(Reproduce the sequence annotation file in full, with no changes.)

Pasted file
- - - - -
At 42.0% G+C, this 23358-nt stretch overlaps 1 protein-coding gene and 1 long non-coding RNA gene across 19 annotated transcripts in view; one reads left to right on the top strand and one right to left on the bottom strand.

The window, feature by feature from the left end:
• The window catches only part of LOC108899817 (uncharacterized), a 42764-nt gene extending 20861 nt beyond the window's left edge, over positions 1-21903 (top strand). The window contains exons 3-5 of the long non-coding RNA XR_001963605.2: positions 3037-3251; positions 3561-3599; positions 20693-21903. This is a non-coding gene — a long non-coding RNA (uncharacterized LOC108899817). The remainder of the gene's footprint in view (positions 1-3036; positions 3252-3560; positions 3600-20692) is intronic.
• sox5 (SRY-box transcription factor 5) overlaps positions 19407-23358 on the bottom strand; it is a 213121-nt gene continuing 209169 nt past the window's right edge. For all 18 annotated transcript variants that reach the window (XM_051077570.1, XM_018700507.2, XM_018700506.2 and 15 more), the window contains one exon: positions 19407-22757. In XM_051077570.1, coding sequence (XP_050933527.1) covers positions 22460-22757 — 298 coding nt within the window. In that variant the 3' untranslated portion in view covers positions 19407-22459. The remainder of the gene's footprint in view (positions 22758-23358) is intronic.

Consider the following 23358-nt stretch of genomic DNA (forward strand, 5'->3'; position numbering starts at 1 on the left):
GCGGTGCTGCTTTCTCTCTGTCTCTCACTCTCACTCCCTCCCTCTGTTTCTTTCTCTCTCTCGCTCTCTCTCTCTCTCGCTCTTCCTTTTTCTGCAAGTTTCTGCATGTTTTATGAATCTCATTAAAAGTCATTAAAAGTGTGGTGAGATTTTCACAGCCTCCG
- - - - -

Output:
At 42.0% G+C, this 23358-nt stretch overlaps 1 protein-coding gene and 1 long non-coding RNA gene across 19 annotated transcripts in view; one reads left to right on the top strand and one right to left on the bottom strand.

The window, feature by feature from the left end:
• The window catches only part of LOC108899817 (uncharacterized), a 42764-nt gene extending 20861 nt beyond the window's left edge, over positions 1-21903 (top strand). The window contains exons 3-5 of the long non-coding RNA XR_001963605.2: positions 3037-3251; positions 3561-3599; positions 20693-21903. This is a non-coding gene — a long non-coding RNA (uncharacterized LOC108899817). The remainder of the gene's footprint in view (positions 1-3036; positions 3252-3560; positions 3600-20692) is intronic.
• sox5 (SRY-box transcription factor 5) overlaps positions 19407-23358 on the bottom strand; it is a 213121-nt gene continuing 209169 nt past the window's right edge. For all 18 annotated transcript variants that reach the window (XM_051077570.1, XM_018700507.2, XM_018700506.2 and 15 more), the window contains one exon: positions 19407-22757. In XM_051077570.1, coding sequence (XP_050933527.1) covers positions 22460-22757 — 298 coding nt within the window. In that variant the 3' untranslated portion in view covers positions 19407-22459. The remainder of the gene's footprint in view (positions 22758-23358) is intronic.

Consider the following 23358-nt stretch of genomic DNA (forward strand, 5'->3'; position numbering starts at 1 on the left):
GCGGTGCTGCTTTCTCTCTGTCTCTCACTCTCACTCCCTCCCTCTGTTTCTTTCTCTCTCTCGCTCTCTCTCTCTCTCGCTCTTCCTTTTTCTGCAAGTTTCTGCATGTTTTATGAATCTCATTAAAAGTCATTAAAAGTGTGGTGAGATTTTCACAGCCTCCG